Our earth provides the nutrients that make plant life possible, and not only does the earth sustain the plant life, but it also sustains all animals and humans too. We sometimes think of soil as being “dirty” but ordinary soil and water is an effective cleaning agent, and sometimes it is even more effective than soap. Taking this a bit further, there are several naturopathic treatments that depend on the use of soil, in the form of clay and mudpacks.
Let’s take a look at how clay and mudpacks can be used to treat a variety of human ailments. Clay is generally used as a paste, to be applied directly as a salve, or in the form of a pack. Usually clay paste is applied to the abdomen or other regions of the body which show symptoms of disorder.
If necessary, it can be applied to the whole body, or a mud bath can be taken, in which the entire body excepting the head is buried in clay of suitable consistency.
The value of clay packs is multifold. The clay packs cool the affected area much more than an ordinary cold pack, bringing temperature down. They also absorb toxins when they are applied to a boil or a weeping wound.
In addition to the above mentioned benefits, clay helps by providing relief. The clay also helps by drawing out the pus and cleaning the wound. Clay also helps to reduce swelling and can be used to relieve tension in the muscles and soothing over-stimulated nerves
from localized pain and is effective in treating fevers, constipation, diarrhea gastric/duodenal/ intestinal ulcers, bleeding of the uterus, piles, fissures, appendicitis, cancer, all kinds of skin problems, asthma and other lung conditions, migraine, high blood pressure, stomach ache, irregular menstruation, and hundreds of other diseases and conditions.
Clay of any color can be used, provided it does not contain harmful materials or chemicals. To minimize the presence of pesticides or any other chemicals, it is best to collect the clay from at least 3 feet or 1 meter below the earth’s surface. If the clay is highly viscous (sticky), some fine sand should be mixed with it, even up to 50%. Coarse materials like pebbles and sticks should be removed, if necessary by a sieve. If the soil has too much sand already in it, then it is not suitable.
Unless the clay is being used immediately, then it needs to be dried in the sun, then it may be powdered and stored until it is needed.
When preparing the clay for a paste or pack, add just enough water so that it gets the consistency of butter or soft dough. Usually it is easiest to use hot water for mixing so that most of the lumps can be eliminated. It should be able to stick, and not be so thin that it slides off the skin.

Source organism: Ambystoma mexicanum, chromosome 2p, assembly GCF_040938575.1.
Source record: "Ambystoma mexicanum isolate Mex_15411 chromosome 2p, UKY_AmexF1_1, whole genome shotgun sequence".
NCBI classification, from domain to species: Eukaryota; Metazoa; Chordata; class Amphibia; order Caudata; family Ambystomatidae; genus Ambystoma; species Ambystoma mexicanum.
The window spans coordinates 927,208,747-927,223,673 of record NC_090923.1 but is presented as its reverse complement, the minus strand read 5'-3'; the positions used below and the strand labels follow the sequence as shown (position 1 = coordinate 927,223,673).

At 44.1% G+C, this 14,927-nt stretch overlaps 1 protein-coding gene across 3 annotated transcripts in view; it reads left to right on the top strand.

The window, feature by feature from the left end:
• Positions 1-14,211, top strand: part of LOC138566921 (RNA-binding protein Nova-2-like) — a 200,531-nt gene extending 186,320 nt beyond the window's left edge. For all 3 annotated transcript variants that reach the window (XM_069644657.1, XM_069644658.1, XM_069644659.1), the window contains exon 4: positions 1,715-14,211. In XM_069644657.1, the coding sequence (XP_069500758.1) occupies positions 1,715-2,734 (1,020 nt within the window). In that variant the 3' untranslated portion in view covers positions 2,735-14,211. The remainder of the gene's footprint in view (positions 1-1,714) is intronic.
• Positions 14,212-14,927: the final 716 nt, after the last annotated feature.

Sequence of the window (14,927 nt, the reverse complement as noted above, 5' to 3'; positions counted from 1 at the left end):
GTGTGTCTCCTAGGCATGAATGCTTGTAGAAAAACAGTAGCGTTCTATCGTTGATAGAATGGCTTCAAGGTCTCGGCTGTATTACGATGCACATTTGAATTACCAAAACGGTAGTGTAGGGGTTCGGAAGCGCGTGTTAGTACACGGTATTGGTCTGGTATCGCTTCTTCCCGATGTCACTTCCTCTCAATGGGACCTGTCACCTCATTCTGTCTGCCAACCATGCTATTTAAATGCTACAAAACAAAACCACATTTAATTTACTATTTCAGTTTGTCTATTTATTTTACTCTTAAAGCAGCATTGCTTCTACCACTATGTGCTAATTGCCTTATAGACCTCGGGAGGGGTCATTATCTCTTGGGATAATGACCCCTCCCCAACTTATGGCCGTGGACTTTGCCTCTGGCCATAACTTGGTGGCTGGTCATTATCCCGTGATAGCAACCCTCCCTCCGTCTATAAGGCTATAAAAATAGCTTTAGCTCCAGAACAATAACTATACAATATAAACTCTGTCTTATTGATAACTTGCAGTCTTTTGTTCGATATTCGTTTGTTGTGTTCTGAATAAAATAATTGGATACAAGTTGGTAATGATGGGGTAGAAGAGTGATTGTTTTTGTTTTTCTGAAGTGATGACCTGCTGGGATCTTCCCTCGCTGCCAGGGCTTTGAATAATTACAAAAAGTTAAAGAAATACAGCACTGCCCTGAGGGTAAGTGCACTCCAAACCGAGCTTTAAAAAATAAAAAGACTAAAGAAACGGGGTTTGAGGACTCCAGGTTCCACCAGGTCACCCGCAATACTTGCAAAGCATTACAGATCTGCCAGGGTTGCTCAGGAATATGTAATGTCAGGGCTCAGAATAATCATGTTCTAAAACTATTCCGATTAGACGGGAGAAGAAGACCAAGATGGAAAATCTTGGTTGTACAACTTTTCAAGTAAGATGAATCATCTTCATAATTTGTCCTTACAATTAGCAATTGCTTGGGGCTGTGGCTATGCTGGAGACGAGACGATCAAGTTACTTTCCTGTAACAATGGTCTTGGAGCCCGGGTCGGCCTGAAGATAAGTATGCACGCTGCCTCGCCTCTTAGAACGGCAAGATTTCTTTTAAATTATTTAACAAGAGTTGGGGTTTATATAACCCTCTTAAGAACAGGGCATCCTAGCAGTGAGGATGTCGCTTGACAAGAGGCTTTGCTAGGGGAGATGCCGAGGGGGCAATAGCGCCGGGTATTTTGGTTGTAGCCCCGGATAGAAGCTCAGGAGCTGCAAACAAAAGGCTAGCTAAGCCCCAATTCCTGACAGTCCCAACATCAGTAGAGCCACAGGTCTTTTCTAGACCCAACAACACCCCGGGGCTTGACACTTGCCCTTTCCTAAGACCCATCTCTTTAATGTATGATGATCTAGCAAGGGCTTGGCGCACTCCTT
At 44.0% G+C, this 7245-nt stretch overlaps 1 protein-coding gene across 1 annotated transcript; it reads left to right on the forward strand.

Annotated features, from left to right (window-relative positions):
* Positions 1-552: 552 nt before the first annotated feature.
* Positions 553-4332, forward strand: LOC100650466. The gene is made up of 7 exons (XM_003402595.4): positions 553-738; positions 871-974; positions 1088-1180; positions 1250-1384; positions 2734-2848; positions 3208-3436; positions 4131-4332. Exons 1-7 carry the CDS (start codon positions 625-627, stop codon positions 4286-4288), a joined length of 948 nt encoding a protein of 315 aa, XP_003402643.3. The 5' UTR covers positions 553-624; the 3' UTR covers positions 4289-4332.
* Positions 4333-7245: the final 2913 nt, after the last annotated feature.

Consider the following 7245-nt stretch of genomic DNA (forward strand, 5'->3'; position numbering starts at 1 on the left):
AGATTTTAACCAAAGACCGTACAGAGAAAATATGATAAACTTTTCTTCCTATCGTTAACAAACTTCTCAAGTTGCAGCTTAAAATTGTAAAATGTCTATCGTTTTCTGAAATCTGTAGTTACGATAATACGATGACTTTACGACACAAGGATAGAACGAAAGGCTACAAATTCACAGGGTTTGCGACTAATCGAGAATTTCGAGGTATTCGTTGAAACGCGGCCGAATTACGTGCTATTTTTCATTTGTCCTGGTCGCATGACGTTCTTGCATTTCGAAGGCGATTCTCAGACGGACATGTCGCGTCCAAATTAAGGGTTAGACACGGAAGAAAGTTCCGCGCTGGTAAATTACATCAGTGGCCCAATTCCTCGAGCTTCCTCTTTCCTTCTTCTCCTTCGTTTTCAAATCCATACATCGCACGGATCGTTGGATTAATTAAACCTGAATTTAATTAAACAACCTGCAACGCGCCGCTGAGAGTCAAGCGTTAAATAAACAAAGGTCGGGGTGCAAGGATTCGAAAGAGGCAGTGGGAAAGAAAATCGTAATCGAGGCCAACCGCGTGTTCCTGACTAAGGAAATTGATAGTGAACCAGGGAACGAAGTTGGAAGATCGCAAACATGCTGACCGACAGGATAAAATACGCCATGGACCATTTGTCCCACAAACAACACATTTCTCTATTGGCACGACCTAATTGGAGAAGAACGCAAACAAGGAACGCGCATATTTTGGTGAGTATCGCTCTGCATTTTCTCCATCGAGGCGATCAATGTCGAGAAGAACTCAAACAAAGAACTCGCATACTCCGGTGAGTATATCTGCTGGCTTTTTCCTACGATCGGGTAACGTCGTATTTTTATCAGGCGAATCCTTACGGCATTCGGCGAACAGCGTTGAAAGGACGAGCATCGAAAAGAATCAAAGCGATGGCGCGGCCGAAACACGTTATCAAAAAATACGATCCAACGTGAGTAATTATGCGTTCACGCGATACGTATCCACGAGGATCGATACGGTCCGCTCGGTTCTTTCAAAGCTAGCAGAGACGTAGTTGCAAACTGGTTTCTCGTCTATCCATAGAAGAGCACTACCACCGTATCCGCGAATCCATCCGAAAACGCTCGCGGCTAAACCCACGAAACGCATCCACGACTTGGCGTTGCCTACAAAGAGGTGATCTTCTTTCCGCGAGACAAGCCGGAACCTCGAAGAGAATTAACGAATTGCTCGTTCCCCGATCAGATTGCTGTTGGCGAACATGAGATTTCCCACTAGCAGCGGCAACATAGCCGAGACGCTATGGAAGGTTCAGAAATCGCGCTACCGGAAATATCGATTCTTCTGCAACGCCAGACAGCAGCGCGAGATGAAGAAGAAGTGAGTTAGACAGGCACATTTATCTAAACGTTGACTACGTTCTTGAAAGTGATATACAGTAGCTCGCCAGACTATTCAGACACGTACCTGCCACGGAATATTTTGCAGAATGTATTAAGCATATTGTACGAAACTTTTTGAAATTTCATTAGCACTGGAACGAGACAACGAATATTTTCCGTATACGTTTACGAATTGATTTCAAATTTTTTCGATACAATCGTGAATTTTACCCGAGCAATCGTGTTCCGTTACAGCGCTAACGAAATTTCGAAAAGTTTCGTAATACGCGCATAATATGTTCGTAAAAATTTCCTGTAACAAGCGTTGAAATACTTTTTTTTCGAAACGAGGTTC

Spread it over the affected part, to a thickness of about 1.5 to 2.5 cm (half to one inch). Or it can be spread on a piece of fine cloth. If it is spread on the abdomen, it should be 15 cm (6 inch) length by 7.5 cm (3 inch) width. If the clay is applied to any part of the hair area or the eyes, then a cloth is essential. If the clay paste or pack is left uncovered, then it has a cooling effect. To get maximum cooling effect, it should be changed frequently. But if it is covered well with a thick cotton or
woolen cloth, generally a warming effect is developed. If therefore the aim is to cool the part or reduce the body’s temperature, the clay should be left uncovered. But if a warming effect is desired, it should be covered. In either case, the pack will suck toxins from the body through the skin, but it does this slightly more effectively if the pack is covered, i.e. if that is the only purpose of the pack.
Commonly the clay is taken off after about 30 minutes or one hour. But it may be left up to 3 hours, or until it cracks, but not until it becomes stale. If it is desired to apply mud again, first the wounds should be cleansed with some antiseptic, give it a sun-bath, and then clay can be applied again. When clay has been used for its cooling effect, the part to which it has been applied should first be wiped clean with a piece of cloth, and then brought to normal temperature by a dry rubbing with the palms or with a dry cloth. If it has been used for warming part of the body, then that part should be wiped clean with a cloth wrung in cold water.
In case of serious sickness, the mud pack may be applied three times daily. In the case of an ulcer, the mud should be heated well to sterilize it. With cuts, scratches, sores and boils, it can be especially helpful in curing the disease and drawing out the poisonous substances.
Patients of constipation will benefit by swallowing daily 5 to 10 grams of clean clay mixed with water. This is to be done on an empty stomach. It is similarly useful for absorbing and eliminating any sort of toxic build-up inside the digestive system. However, a trained therapist’s guidance is needed to ensure that swallowing of clay is done systematically and according to the individual’s need.
So, never underestimate the power of soil and clay when it comes to healing our bodies.
Consult a naturopathic doctor or natural healer for further information.
About the author
Dada Dharmavedananda is a yogi and naturopathic doctor. He is the founder of the Ananda Marga Yoga Wellness Center, an in-patient natural treatment center in Cebu, Philippines. www.amwellness.org